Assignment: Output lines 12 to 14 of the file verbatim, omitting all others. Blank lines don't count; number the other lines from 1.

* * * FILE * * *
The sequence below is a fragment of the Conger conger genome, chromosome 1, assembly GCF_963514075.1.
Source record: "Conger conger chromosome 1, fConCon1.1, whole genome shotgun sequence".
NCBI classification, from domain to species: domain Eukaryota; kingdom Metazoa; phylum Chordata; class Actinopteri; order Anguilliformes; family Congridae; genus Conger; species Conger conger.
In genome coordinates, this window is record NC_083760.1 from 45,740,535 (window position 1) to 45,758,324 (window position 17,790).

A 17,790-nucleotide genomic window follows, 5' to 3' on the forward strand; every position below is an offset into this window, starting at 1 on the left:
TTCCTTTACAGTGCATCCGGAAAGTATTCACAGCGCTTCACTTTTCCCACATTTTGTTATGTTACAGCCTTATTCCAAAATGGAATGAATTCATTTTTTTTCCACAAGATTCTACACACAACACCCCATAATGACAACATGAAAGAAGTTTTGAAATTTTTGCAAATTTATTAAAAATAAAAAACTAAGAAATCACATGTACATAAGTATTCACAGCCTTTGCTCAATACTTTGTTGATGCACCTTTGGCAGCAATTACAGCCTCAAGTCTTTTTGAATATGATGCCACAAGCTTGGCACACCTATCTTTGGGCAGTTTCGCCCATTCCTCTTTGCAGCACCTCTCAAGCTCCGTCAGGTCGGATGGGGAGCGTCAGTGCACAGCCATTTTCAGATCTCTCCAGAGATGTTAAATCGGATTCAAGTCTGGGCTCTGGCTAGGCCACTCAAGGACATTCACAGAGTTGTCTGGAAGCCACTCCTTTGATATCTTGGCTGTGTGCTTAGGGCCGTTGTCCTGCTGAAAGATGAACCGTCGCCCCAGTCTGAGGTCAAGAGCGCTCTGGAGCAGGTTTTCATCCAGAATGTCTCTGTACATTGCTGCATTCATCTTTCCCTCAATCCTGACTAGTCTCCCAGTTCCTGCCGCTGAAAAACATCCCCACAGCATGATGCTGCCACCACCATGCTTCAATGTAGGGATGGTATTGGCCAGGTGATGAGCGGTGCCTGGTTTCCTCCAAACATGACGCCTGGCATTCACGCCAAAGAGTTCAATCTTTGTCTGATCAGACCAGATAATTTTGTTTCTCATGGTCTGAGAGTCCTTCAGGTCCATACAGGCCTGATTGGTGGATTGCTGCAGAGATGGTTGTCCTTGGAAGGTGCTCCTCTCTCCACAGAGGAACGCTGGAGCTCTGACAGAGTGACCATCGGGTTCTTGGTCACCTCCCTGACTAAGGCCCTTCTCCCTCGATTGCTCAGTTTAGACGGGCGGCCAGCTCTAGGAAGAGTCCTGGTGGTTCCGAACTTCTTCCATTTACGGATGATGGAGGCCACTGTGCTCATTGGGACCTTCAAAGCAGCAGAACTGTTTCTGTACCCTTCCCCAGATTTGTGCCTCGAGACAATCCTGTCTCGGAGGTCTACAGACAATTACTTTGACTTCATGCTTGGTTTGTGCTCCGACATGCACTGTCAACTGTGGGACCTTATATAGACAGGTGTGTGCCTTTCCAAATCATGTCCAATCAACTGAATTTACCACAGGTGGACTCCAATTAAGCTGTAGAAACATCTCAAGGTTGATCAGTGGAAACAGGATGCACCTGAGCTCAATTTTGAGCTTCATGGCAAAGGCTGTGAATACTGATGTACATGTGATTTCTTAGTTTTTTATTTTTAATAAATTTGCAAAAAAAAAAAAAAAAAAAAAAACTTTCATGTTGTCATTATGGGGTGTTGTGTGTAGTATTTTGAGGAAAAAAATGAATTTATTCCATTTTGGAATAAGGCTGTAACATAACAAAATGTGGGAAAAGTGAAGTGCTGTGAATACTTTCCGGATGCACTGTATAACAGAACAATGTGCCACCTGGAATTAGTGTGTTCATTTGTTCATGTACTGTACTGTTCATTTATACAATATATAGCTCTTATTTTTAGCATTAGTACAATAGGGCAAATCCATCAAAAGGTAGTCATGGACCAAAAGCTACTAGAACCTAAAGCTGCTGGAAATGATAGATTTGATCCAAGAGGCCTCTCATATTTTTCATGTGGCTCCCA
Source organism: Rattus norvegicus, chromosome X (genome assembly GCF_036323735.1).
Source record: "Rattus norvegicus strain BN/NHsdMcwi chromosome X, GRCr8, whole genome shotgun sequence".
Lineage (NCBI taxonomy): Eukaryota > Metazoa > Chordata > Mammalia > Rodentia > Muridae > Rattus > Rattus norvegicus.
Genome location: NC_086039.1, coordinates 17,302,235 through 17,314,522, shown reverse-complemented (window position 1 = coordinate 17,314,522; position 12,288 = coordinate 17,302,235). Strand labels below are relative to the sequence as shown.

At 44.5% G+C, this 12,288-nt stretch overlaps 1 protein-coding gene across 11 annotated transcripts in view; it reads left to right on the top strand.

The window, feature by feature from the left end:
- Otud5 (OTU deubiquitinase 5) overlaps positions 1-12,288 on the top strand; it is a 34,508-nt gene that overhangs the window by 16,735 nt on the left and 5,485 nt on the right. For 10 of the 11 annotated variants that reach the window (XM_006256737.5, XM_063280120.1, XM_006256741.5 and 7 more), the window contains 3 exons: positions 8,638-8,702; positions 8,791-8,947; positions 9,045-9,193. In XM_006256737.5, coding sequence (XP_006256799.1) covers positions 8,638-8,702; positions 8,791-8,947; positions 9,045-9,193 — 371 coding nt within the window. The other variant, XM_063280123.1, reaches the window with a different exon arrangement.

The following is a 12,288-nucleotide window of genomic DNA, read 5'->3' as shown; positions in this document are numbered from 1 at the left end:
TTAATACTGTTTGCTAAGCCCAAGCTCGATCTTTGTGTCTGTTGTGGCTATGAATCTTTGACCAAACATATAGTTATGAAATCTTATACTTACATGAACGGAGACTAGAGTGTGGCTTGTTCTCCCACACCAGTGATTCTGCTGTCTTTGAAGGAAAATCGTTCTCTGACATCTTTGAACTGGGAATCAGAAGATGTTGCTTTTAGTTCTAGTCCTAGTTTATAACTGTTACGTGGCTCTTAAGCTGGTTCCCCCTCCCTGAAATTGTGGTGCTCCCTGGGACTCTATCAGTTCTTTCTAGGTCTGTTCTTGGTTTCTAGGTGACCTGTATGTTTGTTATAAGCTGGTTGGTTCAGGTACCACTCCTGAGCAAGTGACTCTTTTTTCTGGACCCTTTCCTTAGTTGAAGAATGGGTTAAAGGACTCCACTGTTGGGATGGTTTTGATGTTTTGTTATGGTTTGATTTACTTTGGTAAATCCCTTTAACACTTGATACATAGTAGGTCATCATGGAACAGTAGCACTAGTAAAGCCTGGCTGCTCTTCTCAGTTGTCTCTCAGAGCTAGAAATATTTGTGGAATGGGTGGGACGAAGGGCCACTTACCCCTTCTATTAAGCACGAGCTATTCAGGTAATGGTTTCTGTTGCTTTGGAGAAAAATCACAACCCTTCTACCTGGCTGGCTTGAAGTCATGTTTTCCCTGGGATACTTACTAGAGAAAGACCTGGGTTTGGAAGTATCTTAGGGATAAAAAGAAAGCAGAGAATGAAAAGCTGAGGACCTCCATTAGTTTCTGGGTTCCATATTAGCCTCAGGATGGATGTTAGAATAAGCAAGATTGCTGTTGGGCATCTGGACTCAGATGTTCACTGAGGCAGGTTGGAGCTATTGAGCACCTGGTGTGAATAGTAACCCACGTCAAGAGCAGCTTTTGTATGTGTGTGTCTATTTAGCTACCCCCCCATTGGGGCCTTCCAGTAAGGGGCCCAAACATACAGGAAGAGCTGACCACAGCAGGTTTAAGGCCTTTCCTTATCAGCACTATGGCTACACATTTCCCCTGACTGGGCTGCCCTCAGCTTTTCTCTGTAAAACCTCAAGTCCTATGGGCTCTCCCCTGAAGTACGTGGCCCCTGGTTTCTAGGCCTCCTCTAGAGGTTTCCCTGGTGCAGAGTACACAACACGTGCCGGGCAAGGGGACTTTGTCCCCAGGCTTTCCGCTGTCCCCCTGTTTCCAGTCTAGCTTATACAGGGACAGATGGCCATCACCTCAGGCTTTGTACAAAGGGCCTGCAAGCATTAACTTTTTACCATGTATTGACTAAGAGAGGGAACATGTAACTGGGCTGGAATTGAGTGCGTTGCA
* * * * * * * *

The window, feature by feature from the left end:
- Otud5 (OTU deubiquitinase 5) overlaps positions 1-12,288 on the top strand; it is a 34,508-nt gene that overhangs the window by 16,735 nt on the left and 5,485 nt on the right. For 10 of the 11 annotated variants that reach the window (XM_006256737.5, XM_063280120.1, XM_006256741.5 and 7 more), the window contains 3 exons: positions 8,638-8,702; positions 8,791-8,947; positions 9,045-9,193. In XM_006256737.5, coding sequence (XP_006256799.1) covers positions 8,638-8,702; positions 8,791-8,947; positions 9,045-9,193 — 371 coding nt within the window. The other variant, XM_063280123.1, reaches the window with a different exon arrangement.

The following is a 12,288-nucleotide window of genomic DNA, read 5'->3' as shown; positions in this document are numbered from 1 at the left end: